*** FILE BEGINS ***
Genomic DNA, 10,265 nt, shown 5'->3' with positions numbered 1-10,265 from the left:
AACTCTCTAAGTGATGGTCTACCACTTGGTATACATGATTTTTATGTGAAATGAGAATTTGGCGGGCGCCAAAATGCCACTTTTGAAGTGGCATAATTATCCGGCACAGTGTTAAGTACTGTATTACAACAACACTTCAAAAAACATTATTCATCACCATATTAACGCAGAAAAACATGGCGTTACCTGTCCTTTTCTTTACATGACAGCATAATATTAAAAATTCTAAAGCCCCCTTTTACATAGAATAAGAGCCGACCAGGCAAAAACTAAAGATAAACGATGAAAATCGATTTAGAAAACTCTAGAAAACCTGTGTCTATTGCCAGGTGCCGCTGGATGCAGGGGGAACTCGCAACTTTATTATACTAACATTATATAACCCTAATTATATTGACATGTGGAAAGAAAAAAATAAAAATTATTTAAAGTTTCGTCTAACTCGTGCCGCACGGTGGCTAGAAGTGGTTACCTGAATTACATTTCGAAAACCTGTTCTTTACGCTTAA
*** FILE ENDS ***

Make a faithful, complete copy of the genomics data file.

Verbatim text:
Genomic DNA, 10,265 nt, shown 5'->3' with positions numbered 1-10,265 from the left:
AACTCTCTAAGTGATGGTCTACCACTTGGTATACATGATTTTTATGTGAAATGAGAATTTGGCGGGCGCCAAAATGCCACTTTTGAAGTGGCATAATTATCCGGCACAGTGTTAAGTACTGTATTACAACAACACTTCAAAAAACATTATTCATCACCATATTAACGCAGAAAAACATGGCGTTACCTGTCCTTTTCTTTACATGACAGCATAATATTAAAAATTCTAAAGCCCCCTTTTACATAGAATAAGAGCCGACCAGGCAAAAACTAAAGATAAACGATGAAAATCGATTTAGAAAACTCTAGAAAACCTGTGTCTATTGCCAGGTGCCGCTGGATGCAGGGGGAACTCGCAACTTTATTATACTAACATTATATAACCCTAATTATATTGACATGTGGAAAGAAAAAAATAAAAATTATTTAAAGTTTCGTCTAACTCGTGCCGCACGGTGGCTAGAAGTGGTTACCTGAATTACATTTCGAAAACCTGTTCTTTACGCTTAA